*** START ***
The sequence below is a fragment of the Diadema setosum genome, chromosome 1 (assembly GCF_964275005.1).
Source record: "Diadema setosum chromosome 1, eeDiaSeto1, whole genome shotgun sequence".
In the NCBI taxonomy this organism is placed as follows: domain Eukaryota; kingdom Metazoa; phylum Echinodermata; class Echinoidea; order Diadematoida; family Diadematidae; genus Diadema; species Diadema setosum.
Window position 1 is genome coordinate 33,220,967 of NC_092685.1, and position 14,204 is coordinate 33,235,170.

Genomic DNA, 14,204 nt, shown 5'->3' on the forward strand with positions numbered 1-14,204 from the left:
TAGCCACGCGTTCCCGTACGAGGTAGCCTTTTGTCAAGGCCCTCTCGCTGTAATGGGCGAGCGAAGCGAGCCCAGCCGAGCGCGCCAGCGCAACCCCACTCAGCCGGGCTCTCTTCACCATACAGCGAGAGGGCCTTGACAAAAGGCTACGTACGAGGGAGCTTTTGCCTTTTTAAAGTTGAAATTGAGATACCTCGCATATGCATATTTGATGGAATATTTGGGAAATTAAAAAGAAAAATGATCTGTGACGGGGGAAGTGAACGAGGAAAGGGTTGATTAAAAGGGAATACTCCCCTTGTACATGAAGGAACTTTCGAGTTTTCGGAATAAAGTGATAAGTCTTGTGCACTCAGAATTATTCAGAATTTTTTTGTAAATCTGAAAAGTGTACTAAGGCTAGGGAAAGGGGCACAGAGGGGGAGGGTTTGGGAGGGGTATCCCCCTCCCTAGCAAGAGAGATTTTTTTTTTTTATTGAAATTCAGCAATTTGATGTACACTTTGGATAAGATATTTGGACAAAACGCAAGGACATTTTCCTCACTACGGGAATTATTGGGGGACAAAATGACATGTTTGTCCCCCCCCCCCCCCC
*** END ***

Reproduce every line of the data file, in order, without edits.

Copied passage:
The sequence below is a fragment of the Diadema setosum genome, chromosome 1 (assembly GCF_964275005.1).
Source record: "Diadema setosum chromosome 1, eeDiaSeto1, whole genome shotgun sequence".
In the NCBI taxonomy this organism is placed as follows: domain Eukaryota; kingdom Metazoa; phylum Echinodermata; class Echinoidea; order Diadematoida; family Diadematidae; genus Diadema; species Diadema setosum.
Window position 1 is genome coordinate 33,220,967 of NC_092685.1, and position 14,204 is coordinate 33,235,170.

Genomic DNA, 14,204 nt, shown 5'->3' on the forward strand with positions numbered 1-14,204 from the left:
TAGCCACGCGTTCCCGTACGAGGTAGCCTTTTGTCAAGGCCCTCTCGCTGTAATGGGCGAGCGAAGCGAGCCCAGCCGAGCGCGCCAGCGCAACCCCACTCAGCCGGGCTCTCTTCACCATACAGCGAGAGGGCCTTGACAAAAGGCTACGTACGAGGGAGCTTTTGCCTTTTTAAAGTTGAAATTGAGATACCTCGCATATGCATATTTGATGGAATATTTGGGAAATTAAAAAGAAAAATGATCTGTGACGGGGGAAGTGAACGAGGAAAGGGTTGATTAAAAGGGAATACTCCCCTTGTACATGAAGGAACTTTCGAGTTTTCGGAATAAAGTGATAAGTCTTGTGCACTCAGAATTATTCAGAATTTTTTTGTAAATCTGAAAAGTGTACTAAGGCTAGGGAAAGGGGCACAGAGGGGGAGGGTTTGGGAGGGGTATCCCCCTCCCTAGCAAGAGAGATTTTTTTTTTTTATTGAAATTCAGCAATTTGATGTACACTTTGGATAAGATATTTGGACAAAACGCAAGGACATTTTCCTCACTACGGGAATTATTGGGGGACAAAATGACATGTTTGTCCCCCCCCCCCCCCC